When French Heritage rolled out its Facet collection, it represents an exciting direction for company president Henessy Wayser, who collaborated with designer Michelle Workman for more than 18 months to produce it. Zebrawood, rosewood and oak burl veneers, as well as faux shagreen and fashionable lacquers emphasize the clean lines of the design, and accents of solid brass, copper, brass inlay, nickel and mirror define and add a dressy flourish. Upholstery by Kravet includes velvet, satin and woven jacquard in a palette of midnight blue, fuchsia, winter green, gypsy rose and shades of light and deep purple.
Workman, who grew up in Los Angeles (“which has a ton of AD architecture,” she notes), always has been fond of deco style. But she wasn’t at all interested in replicating line for line, just riffing off of it, “flavoring with an art deco sensibility rather than a straight reproduction. And, of course, a little glam.”
“Deco is a really wonderful transitional style,” says Workman. “It’s still rooted in history, yet completely modern. For millennials, it’s a style they’re not familiar with. To me it’s about the clean lines, geometries. And the materials — exotic woods, beautiful burls, skins, shagreen and parchment.”
Workman had a little fun naming some of the pieces, which range from $500 to $10,000, for cocktails. A small book depicting pieces from the collection includes recipes and brief history of the drinks. One of her favorites: the channel-backed Hanky Panky Chair: “That leg. So thin, but cast in metal. Love its elegance.”
When designer Patrick Aubriot designed a deco collection for Fine Furniture Design, he looked to his roots for a historical connection. His interpretation is subtle, distilled to the essence of pieces in clean, classically inspired, contemporary silhouettes. It features figured anigre veneers in rich, dark Cafe Noir finish, black granite with chiseled coin edges and silver-leaf accents in a bronze patina gilt finish.
Shapes — curves or linear and angular — add to the look, and can be especially accentuated in accessories, such as decanters and soup tureens, and by lighting. Aerin Lauder was inspired by stylized flower forms with the design of a ceiling-mounted pendant light, available in silver or gold. Another elongated AERIN sconce called Eaton for Circa Lighting sparkles; a 14-inch tall, 7 1/2-inch wide jewel-like column style with spiral glasswork accented in gold, and can add a luxurious Deco accent to a wall in a bedroom, living or dining room.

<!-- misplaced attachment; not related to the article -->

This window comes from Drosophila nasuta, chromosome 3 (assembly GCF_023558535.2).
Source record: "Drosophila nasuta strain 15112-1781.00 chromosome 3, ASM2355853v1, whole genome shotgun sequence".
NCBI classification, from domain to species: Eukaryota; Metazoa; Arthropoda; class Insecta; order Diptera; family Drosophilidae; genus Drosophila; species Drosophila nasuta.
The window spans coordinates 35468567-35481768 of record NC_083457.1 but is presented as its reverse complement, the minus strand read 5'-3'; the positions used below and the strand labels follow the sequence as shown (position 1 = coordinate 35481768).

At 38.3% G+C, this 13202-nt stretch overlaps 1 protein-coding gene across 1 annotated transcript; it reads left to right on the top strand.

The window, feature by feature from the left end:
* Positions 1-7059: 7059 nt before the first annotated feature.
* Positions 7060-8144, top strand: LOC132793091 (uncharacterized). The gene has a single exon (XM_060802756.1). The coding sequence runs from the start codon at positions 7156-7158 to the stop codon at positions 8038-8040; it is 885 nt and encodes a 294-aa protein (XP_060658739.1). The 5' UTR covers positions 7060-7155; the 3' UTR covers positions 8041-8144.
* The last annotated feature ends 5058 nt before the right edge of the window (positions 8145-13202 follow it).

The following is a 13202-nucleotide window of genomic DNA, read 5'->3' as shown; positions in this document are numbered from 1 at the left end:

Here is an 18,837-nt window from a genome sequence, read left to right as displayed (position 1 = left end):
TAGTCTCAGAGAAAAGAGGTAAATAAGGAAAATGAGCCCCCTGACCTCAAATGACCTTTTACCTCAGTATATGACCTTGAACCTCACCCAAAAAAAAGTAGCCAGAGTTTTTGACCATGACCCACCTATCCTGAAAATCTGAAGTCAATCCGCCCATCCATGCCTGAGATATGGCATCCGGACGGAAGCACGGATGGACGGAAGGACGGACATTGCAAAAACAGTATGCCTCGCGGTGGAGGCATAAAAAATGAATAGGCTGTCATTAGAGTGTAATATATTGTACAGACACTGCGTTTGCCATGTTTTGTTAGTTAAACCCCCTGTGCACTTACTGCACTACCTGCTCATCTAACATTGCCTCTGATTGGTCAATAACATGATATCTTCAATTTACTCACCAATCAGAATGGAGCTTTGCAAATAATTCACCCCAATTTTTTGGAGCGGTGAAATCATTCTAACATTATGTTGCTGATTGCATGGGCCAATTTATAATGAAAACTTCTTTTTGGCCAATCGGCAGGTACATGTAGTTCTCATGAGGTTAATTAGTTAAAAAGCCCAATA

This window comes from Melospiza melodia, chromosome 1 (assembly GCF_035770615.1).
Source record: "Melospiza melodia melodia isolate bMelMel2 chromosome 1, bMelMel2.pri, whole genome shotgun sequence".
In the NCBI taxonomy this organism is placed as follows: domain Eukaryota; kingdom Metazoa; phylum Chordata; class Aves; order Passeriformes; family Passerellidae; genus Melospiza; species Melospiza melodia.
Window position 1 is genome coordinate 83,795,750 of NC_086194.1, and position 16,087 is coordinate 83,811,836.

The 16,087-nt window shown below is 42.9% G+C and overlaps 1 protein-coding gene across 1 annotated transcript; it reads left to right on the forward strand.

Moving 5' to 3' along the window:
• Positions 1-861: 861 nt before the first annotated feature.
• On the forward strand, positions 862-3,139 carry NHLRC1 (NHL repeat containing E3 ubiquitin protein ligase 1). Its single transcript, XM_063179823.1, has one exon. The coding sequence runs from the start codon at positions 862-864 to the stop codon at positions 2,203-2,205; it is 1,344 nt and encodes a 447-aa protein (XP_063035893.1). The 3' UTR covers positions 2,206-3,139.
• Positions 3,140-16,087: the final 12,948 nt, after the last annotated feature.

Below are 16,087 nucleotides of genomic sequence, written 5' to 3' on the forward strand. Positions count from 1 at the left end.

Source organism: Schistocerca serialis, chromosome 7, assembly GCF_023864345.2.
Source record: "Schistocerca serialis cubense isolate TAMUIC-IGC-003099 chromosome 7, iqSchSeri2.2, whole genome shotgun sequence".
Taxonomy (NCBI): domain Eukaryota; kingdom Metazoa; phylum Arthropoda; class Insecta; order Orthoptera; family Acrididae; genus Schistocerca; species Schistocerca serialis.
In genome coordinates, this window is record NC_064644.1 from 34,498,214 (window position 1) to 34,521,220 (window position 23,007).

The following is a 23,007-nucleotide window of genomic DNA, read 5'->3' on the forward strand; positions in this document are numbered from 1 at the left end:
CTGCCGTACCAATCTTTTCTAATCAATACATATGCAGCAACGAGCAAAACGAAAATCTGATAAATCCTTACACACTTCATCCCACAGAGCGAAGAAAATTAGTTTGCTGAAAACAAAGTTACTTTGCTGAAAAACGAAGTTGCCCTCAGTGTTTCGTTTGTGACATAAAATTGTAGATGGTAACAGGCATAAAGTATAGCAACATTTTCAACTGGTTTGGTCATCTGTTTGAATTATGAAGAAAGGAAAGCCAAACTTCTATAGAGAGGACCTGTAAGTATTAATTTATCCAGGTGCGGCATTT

Here’s the thing: Many of the newest deco style pieces are ideally suited for small spaces. Case goods, like bars, are not towering, most topping out at 6 feet tall. Some chairs almost look petite, but sit well, and are comfortable for larger frames.
A new deco collection from Diesel Living with Moroso, introduced at Salone del Mobile in the spring, features small-scale clean-lined upholstery, sitting on faceted mirrored faceted bases. Patrizia Moroso says that the collection represents two different, yet coexisting aspects of certain contemporary trends — “one darker in tone ... with a more aggressive and enigmatic aesthetic, and the other inspired by nature and a visual radiance, with soft and welcoming shapes.”
Another turn was taken by Timothy Oulton, whose signature has come to be brown leathers with hides in a more rustic aesthetic. His Rex console plays on the romanticism and glamor of the 1920s, with its hand-cut crystal prisms that dazzle.